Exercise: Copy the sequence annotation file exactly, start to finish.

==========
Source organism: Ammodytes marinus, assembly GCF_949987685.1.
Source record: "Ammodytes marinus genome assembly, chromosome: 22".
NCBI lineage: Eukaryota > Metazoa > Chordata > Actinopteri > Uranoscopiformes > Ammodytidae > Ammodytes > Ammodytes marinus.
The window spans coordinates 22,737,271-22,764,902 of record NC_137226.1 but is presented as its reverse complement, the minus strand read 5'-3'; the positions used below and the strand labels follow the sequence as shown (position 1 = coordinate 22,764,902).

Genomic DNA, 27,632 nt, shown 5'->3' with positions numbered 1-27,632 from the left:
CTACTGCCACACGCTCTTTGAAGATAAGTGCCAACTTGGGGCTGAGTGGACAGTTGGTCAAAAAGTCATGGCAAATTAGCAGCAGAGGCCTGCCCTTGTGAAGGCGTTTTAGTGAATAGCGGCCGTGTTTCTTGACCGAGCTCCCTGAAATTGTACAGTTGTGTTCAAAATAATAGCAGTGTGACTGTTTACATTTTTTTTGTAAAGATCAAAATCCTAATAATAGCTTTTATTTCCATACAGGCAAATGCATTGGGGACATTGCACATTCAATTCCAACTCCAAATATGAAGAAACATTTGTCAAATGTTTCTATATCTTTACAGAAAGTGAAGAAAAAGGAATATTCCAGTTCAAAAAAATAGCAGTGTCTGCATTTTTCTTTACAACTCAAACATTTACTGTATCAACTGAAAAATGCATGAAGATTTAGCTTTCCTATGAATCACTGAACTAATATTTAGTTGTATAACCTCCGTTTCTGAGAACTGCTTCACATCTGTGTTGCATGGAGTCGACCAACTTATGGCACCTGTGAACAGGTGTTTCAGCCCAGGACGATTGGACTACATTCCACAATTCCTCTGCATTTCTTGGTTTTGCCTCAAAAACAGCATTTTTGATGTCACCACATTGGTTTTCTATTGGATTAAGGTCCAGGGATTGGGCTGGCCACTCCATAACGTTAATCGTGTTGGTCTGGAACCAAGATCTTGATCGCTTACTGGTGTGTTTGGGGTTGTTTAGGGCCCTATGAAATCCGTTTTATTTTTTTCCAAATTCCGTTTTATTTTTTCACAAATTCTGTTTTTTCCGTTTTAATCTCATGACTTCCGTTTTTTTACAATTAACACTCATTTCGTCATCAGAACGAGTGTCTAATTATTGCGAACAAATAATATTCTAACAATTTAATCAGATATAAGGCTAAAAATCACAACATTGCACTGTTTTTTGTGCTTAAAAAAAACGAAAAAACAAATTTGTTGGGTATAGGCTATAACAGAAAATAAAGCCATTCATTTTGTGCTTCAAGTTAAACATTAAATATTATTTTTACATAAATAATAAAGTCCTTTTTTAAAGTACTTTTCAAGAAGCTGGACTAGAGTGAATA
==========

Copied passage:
Source organism: Ammodytes marinus, assembly GCF_949987685.1.
Source record: "Ammodytes marinus genome assembly, chromosome: 22".
NCBI lineage: Eukaryota > Metazoa > Chordata > Actinopteri > Uranoscopiformes > Ammodytidae > Ammodytes > Ammodytes marinus.
The window spans coordinates 22,737,271-22,764,902 of record NC_137226.1 but is presented as its reverse complement, the minus strand read 5'-3'; the positions used below and the strand labels follow the sequence as shown (position 1 = coordinate 22,764,902).

Genomic DNA, 27,632 nt, shown 5'->3' with positions numbered 1-27,632 from the left:
CTACTGCCACACGCTCTTTGAAGATAAGTGCCAACTTGGGGCTGAGTGGACAGTTGGTCAAAAAGTCATGGCAAATTAGCAGCAGAGGCCTGCCCTTGTGAAGGCGTTTTAGTGAATAGCGGCCGTGTTTCTTGACCGAGCTCCCTGAAATTGTACAGTTGTGTTCAAAATAATAGCAGTGTGACTGTTTACATTTTTTTTGTAAAGATCAAAATCCTAATAATAGCTTTTATTTCCATACAGGCAAATGCATTGGGGACATTGCACATTCAATTCCAACTCCAAATATGAAGAAACATTTGTCAAATGTTTCTATATCTTTACAGAAAGTGAAGAAAAAGGAATATTCCAGTTCAAAAAAATAGCAGTGTCTGCATTTTTCTTTACAACTCAAACATTTACTGTATCAACTGAAAAATGCATGAAGATTTAGCTTTCCTATGAATCACTGAACTAATATTTAGTTGTATAACCTCCGTTTCTGAGAACTGCTTCACATCTGTGTTGCATGGAGTCGACCAACTTATGGCACCTGTGAACAGGTGTTTCAGCCCAGGACGATTGGACTACATTCCACAATTCCTCTGCATTTCTTGGTTTTGCCTCAAAAACAGCATTTTTGATGTCACCACATTGGTTTTCTATTGGATTAAGGTCCAGGGATTGGGCTGGCCACTCCATAACGTTAATCGTGTTGGTCTGGAACCAAGATCTTGATCGCTTACTGGTGTGTTTGGGGTTGTTTAGGGCCCTATGAAATCCGTTTTATTTTTTTCCAAATTCCGTTTTATTTTTTCACAAATTCTGTTTTTTCCGTTTTAATCTCATGACTTCCGTTTTTTTACAATTAACACTCATTTCGTCATCAGAACGAGTGTCTAATTATTGCGAACAAATAATATTCTAACAATTTAATCAGATATAAGGCTAAAAATCACAACATTGCACTGTTTTTTGTGCTTAAAAAAAACGAAAAAACAAATTTGTTGGGTATAGGCTATAACAGAAAATAAAGCCATTCATTTTGTGCTTCAAGTTAAACATTAAATATTATTTTTACATAAATAATAAAGTCCTTTTTTAAAGTACTTTTCAAGAAGCTGGACTAGAGTGAATA